The War recommendations following my screening of All Quiet on the Western Front for the Great Movies – 100 Years of Film book get underway with this silent film from 1921.
A cattle dynasty in Argentina finds itself in conflict with itself when the Great War breaks out and French and German in-laws take sides.
Madariaga (Pomeroy Cannon), the patriarch of the cattle farm is tolerant of his eldest daughter’s, Luisa (Bridgetta Clark), husband, the Frenchman, Marcelo (Josef Swickard), a socialist, and only tolerates the youngest daughter’s German husband, Von Hartrott (Alan Hale), and three sons at the Frenchman’s insistence.
When young Julio (Rudolph Valentino) is born to the Frenchman and his wife, everyone believes that Madariaga will declares him heir and spoils him and his sister Chichi (Virginia Warwick) endlessly.
When Madariaga passes, both families must decide what to do. The Germans return to the Fatherland, while Marcelo and his family move to France. There Julio pursues women and art, he’s a bit of a cad, while we learn the German sons dedicate themselves to the love of their country.
Marcelo is portrayed as a bargain hunting miser, Von Hartrott as educated and superior, and Julio as a cad who falls in love with married woman, Marguerite (Alice Terry), who returns his love.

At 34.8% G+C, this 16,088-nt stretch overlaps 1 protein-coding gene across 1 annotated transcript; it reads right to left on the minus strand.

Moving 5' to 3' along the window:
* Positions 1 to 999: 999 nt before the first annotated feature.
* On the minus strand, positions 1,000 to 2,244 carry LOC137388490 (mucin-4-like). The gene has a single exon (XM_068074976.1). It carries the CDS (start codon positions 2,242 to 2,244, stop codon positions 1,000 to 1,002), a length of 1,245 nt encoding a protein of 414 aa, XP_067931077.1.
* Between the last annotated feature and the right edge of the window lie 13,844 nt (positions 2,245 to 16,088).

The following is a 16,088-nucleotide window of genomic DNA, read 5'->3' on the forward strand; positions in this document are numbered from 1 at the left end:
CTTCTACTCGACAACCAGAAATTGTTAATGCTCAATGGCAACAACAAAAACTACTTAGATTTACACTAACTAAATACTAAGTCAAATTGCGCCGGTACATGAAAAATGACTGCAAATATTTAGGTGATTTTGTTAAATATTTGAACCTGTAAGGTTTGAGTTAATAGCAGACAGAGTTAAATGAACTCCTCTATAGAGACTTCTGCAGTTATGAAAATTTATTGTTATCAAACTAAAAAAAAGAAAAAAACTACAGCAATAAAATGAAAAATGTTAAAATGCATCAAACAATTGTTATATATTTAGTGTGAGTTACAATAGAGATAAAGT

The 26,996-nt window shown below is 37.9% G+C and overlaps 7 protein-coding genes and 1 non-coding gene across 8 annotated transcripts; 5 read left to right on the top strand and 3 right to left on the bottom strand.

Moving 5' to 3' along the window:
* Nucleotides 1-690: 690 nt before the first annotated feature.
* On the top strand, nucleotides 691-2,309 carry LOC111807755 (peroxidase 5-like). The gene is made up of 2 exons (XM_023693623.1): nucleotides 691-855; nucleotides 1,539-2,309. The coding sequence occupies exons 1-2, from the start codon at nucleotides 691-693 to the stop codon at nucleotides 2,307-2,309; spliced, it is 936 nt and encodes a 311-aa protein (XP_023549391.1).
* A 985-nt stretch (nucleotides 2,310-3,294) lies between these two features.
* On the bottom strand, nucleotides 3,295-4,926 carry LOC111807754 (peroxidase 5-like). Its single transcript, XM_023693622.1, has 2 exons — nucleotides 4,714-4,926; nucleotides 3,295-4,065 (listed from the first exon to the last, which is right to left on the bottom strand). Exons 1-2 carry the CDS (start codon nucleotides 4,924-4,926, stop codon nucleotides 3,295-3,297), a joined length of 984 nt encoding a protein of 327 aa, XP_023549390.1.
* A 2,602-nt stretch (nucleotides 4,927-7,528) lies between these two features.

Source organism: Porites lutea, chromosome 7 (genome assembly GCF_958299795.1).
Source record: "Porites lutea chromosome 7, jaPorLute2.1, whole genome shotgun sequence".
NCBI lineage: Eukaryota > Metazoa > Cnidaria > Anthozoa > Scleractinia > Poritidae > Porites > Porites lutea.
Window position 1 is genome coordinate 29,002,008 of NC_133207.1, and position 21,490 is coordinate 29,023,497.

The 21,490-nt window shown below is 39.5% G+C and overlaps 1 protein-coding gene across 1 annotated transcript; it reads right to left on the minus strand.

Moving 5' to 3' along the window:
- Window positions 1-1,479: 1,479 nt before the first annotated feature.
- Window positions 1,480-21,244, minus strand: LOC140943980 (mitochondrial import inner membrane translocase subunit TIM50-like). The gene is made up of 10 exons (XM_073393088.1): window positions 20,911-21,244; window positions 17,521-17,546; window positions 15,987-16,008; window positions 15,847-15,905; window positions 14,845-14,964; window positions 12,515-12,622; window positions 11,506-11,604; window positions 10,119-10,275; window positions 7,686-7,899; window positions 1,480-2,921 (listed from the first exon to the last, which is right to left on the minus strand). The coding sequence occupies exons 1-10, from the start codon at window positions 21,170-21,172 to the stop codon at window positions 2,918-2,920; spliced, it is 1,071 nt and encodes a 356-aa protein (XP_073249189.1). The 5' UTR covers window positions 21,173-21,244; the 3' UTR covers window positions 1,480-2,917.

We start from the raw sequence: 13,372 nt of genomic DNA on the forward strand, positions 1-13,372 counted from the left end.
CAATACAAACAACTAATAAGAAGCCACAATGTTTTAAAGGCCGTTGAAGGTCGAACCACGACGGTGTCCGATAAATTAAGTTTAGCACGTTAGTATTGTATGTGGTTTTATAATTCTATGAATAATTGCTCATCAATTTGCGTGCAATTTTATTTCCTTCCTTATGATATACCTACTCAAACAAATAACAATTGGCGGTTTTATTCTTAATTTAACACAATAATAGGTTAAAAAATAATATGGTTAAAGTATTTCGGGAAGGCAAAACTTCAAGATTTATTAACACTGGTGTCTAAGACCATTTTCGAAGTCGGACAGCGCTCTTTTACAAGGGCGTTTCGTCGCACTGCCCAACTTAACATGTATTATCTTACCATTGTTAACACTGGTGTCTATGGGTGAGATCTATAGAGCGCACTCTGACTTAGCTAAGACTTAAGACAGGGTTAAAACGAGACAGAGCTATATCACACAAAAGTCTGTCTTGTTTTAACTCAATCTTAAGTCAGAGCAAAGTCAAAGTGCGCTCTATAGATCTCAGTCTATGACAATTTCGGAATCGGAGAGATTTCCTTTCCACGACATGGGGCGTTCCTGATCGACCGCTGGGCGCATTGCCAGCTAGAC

But then… War!
All the character build up lets us see the cowardice, the nationalism, the fervour that fills them all. The film only hints at the German family, staying with Marcelo and his, as nations begin to war. The Desnoyer family of Marcelo’s is eager to stay out of the war for their own gains – Marcelo for his miserly, possession-gathering ways, and Julio for the woman he loves. Both are increasingly irritated that the war is taking so much from them. But will they ever stand with their countrymen against the invading Germanic war machine?
There is some pretty heavy-handed religious overtones, but then with that title what can you expect? In fact that is a whole sequence as the war begins to sweep through the continent, that features an introduction of each of the Four Horsemen, and you can see their shadows race across the sky as the war rages on beneath them.
Marcelo’s castle is taken over by German troops including one of his nephews, and this causes Marcelo no end of grief, even as people are executed as his castle gate. Julio, meanwhile, finds a reason to fight for his father’s country. But what will the war cost both families and countless others before its end?
This was an interesting watch, and played more as a character drama than a war film, so don’t be misled by that. Still, once again, for a silent film, it proves to be very watchable, and the Desnoyer family story plays in stark contrast to the national pride that swells around them.
An interesting watch, as I continue my exploration of war on film.